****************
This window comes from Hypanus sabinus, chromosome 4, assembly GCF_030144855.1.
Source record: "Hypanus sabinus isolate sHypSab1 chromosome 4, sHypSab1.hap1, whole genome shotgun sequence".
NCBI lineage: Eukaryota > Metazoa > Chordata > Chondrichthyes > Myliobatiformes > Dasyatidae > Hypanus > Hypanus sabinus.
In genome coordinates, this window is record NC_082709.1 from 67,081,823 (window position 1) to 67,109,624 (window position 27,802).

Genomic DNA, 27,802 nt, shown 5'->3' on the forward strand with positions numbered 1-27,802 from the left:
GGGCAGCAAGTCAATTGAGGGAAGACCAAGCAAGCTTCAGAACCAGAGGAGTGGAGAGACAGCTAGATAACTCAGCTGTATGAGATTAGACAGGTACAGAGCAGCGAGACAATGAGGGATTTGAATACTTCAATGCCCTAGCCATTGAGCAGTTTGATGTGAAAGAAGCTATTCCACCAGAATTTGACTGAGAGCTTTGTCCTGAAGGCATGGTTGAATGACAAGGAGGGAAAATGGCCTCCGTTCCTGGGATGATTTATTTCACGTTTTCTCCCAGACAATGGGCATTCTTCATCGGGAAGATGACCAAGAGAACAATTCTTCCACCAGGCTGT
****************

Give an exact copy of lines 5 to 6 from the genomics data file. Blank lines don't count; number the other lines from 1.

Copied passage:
Genomic DNA, 27,802 nt, shown 5'->3' on the forward strand with positions numbered 1-27,802 from the left:
GGGCAGCAAGTCAATTGAGGGAAGACCAAGCAAGCTTCAGAACCAGAGGAGTGGAGAGACAGCTAGATAACTCAGCTGTATGAGATTAGACAGGTACAGAGCAGCGAGACAATGAGGGATTTGAATACTTCAATGCCCTAGCCATTGAGCAGTTTGATGTGAAAGAAGCTATTCCACCAGAATTTGACTGAGAGCTTTGTCCTGAAGGCATGGTTGAATGACAAGGAGGGAAAATGGCCTCCGTTCCTGGGATGATTTATTTCACGTTTTCTCCCAGACAATGGGCATTCTTCATCGGGAAGATGACCAAGAGAACAATTCTTCCACCAGGCTGT